4 Tips to Providing Small-Business Health-Care Plans for Employees

by Anne Bouleanu
- Nov 15 2013 - 3 min read

With the Affordable Care Act on its way to full implementation, many entrepreneurs are struggling to face one of their most pressing challenges: devising a reliable and strong small-business health-care plan for employees.

This can be a challenge not only financially, but also logistically, as busy small-business owners are often preoccupied with devising new ways to drive in profits while staying on top of small-business trends to keep ahead of the competition. While crucial provisions may be years away, small-business owners can’t afford to continue to push off planning for health-care reform. Rather than stress out about not knowing how to proceed, check out these tips on best practices for implementing a compliant health-care plan for your small business.

1. Understand Obligations. While the Affordable Care Act will bring sweeping changes to the current state of the American health-care system, the changes are hardly one-size-fits-all. Businesses were originally required to provide health-care coverage for employees by Jan. 1, 2014, but in recent months, the Obama administration has postponed these initiatives until 2015.

small business health care

Small businesses with fewer than 50 employees are exempt from having to provide health insurance for their workers, which has come as a relief to many entrepreneurs. However, refraining from providing health coverage can be damaging to a business, as virtually all Americans will be required to purchase their own insurance, whether through private providers or through state-run exchanges. Because these options can still be quite expensive depending on how much coverage an individual needs, offering a competitive benefits package can help draw in top candidates for hiring and retain important staff members.

2. Get to Know the Benefits of Providing Health Care. The federal government is making a concerted push to encourage small-business owners—even those with fewer than 50 employees on their payroll—to offer some form of health insurance. The U.S. Small Business Administration has provided online tools to help entrepreneurs find health-care insurance options for their staff. Check it out to stay compliant and help keep top performers around.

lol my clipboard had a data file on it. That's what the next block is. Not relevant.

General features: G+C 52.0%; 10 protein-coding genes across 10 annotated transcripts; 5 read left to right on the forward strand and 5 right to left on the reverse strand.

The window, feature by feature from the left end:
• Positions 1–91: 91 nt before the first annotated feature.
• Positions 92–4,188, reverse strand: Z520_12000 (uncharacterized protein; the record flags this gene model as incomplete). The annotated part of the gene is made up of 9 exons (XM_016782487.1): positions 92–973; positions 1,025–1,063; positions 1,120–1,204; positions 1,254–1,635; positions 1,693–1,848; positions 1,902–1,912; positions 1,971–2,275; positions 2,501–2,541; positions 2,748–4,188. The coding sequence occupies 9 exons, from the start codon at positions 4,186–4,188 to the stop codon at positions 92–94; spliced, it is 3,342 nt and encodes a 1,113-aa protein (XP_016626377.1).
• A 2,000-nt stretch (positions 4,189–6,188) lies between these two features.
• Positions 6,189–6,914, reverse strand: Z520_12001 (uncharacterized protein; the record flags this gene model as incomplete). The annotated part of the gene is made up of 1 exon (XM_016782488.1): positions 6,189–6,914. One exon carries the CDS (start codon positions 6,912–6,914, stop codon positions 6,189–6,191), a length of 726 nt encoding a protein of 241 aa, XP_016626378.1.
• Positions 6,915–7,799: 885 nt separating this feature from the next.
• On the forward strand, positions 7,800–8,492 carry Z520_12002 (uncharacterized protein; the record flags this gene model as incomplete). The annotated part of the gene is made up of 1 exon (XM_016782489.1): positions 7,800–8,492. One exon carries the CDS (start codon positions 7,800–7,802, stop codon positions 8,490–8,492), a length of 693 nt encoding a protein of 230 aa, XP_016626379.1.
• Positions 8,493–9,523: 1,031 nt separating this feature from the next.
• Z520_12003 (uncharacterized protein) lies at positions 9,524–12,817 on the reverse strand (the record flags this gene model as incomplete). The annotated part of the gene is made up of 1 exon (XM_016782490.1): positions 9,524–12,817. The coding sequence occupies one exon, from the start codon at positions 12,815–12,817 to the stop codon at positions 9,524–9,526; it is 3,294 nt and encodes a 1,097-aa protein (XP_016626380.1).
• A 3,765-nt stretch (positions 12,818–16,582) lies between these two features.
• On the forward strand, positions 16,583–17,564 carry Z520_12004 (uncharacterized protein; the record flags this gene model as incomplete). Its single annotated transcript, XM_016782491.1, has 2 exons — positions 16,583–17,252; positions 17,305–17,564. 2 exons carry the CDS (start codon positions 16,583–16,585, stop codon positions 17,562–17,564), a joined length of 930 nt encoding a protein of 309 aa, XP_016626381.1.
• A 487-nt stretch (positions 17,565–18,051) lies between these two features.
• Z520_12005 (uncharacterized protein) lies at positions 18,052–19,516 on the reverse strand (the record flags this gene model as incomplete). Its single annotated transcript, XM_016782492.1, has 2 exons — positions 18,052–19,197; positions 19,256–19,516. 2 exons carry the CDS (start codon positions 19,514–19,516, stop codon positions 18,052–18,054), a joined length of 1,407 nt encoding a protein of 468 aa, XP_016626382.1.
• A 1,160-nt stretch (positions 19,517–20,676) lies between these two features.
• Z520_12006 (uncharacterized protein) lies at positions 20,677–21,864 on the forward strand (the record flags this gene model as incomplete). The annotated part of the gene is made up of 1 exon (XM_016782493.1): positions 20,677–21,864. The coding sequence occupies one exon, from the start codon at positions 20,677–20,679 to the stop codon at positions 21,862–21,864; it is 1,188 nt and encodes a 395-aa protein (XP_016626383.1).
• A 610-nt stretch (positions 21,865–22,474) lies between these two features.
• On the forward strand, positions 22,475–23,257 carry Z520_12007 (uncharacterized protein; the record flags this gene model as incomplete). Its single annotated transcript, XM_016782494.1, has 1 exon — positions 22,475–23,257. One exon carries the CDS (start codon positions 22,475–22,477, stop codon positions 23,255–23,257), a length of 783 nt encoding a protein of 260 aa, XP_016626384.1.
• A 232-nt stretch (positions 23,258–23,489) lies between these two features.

One of the major ways the federal government is promoting small-business health-insurance options is through the Small Business Health Options Program, which will allow small businesses to provide health insurance by pooling resources in the same competitive realm as large corporations. Beginning in 2014, small businesses that use the SHOP exchange to purchase insurance for workers will be eligible to receive a two-year tax credit covering up to 50 percent of premium costs, reducing business costs for many small-business owners who currently offer insurance to employees.

3. Consult with Experts. Most entrepreneurs don’t get into business with a full legal background in health-care laws, so if you’re struggling to navigate the increasingly complicated legal status of health care in the U.S., don’t be afraid to ask for help. After all, the ACA and resulting regulations and addendums span literally thousands of pages, and as a busy small-business owner, this may hardly seem like light reading after a long day at the office.

When it comes down to making decisions that can affect the financial future of a company, it’s a smart idea for businesses to consult with experts. Nancy Thompson, a vice president at CBIZ Benefits & Insurance Services, told the Boston Herald it’s smart for business owners to consult with someone before committing to a health-care plan.

“There’s absolutely no way that an employer of any size, with the continuing moving parts, can know all of it,” Thompson says. “Employers need to be with someone that is strategically working with clients to help them navigate it.”

small business health care4. Communicate with Employees. The ACA requires employers to inform their staff about their health-insurance options, whether letting employees know they will soon have health-insurance options available through employment or by informing them they should look into state health-insurance exchanges through a Notice to Employees of Coverage Options.

Owners who decide to offer coverage must provide employees with a Summary of Benefits Coverage, laying out the details of the plan. Entrepreneurs should be prepared to answer any and all questions from employees, focusing on dates of implementation and what kinds of services will be covered under the new program.

It’s important to maintain open dialogue with employees. Alternatively, if an entrepreneur is running a small company with just a few workers, it may be a good idea to hold a staff discussion on possible health-care options before deciding on a plan. If a business owner has a staff of four people, all of whom play vital roles in the company, an entrepreneur can hold an open and honest discussion with employees about the costs and benefits of health-insurance options, in order to gauge their opinions on this important matter.

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